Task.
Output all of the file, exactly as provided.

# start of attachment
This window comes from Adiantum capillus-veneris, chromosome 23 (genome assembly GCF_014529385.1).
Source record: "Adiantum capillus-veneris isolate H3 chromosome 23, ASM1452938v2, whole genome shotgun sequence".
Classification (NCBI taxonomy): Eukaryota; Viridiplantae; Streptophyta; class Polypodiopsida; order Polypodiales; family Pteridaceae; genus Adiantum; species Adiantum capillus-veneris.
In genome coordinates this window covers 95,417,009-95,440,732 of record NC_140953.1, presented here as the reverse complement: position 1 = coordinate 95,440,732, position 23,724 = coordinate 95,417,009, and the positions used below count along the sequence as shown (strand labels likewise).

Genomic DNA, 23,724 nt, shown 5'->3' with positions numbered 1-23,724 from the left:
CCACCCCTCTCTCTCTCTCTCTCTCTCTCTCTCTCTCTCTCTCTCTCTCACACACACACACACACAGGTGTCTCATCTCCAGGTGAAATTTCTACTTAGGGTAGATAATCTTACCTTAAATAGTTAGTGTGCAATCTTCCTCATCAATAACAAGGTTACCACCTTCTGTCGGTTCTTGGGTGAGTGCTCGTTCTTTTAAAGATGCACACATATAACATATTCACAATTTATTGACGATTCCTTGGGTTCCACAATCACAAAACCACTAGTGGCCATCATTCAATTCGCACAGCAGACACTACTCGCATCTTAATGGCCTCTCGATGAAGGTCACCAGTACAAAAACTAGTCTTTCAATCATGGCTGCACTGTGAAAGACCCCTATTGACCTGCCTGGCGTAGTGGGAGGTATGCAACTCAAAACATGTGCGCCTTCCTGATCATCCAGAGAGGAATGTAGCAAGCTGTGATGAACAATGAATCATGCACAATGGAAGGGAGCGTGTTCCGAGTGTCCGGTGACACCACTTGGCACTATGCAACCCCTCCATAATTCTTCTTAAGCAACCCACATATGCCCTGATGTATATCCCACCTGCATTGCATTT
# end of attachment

This window comes from Adiantum capillus-veneris, chromosome 23 (genome assembly GCF_014529385.1).
Source record: "Adiantum capillus-veneris isolate H3 chromosome 23, ASM1452938v2, whole genome shotgun sequence".
Classification (NCBI taxonomy): Eukaryota; Viridiplantae; Streptophyta; class Polypodiopsida; order Polypodiales; family Pteridaceae; genus Adiantum; species Adiantum capillus-veneris.
In genome coordinates this window covers 95,417,009-95,440,732 of record NC_140953.1, presented here as the reverse complement: position 1 = coordinate 95,440,732, position 23,724 = coordinate 95,417,009, and the positions used below count along the sequence as shown (strand labels likewise).

Genomic DNA, 23,724 nt, shown 5'->3' with positions numbered 1-23,724 from the left:
CCACCCCTCTCTCTCTCTCTCTCTCTCTCTCTCTCTCTCTCTCTCTCTCACACACACACACACACAGGTGTCTCATCTCCAGGTGAAATTTCTACTTAGGGTAGATAATCTTACCTTAAATAGTTAGTGTGCAATCTTCCTCATCAATAACAAGGTTACCACCTTCTGTCGGTTCTTGGGTGAGTGCTCGTTCTTTTAAAGATGCACACATATAACATATTCACAATTTATTGACGATTCCTTGGGTTCCACAATCACAAAACCACTAGTGGCCATCATTCAATTCGCACAGCAGACACTACTCGCATCTTAATGGCCTCTCGATGAAGGTCACCAGTACAAAAACTAGTCTTTCAATCATGGCTGCACTGTGAAAGACCCCTATTGACCTGCCTGGCGTAGTGGGAGGTATGCAACTCAAAACATGTGCGCCTTCCTGATCATCCAGAGAGGAATGTAGCAAGCTGTGATGAACAATGAATCATGCACAATGGAAGGGAGCGTGTTCCGAGTGTCCGGTGACACCACTTGGCACTATGCAACCCCTCCATAATTCTTCTTAAGCAACCCACATATGCCCTGATGTATATCCCACCTGCATTGCATTT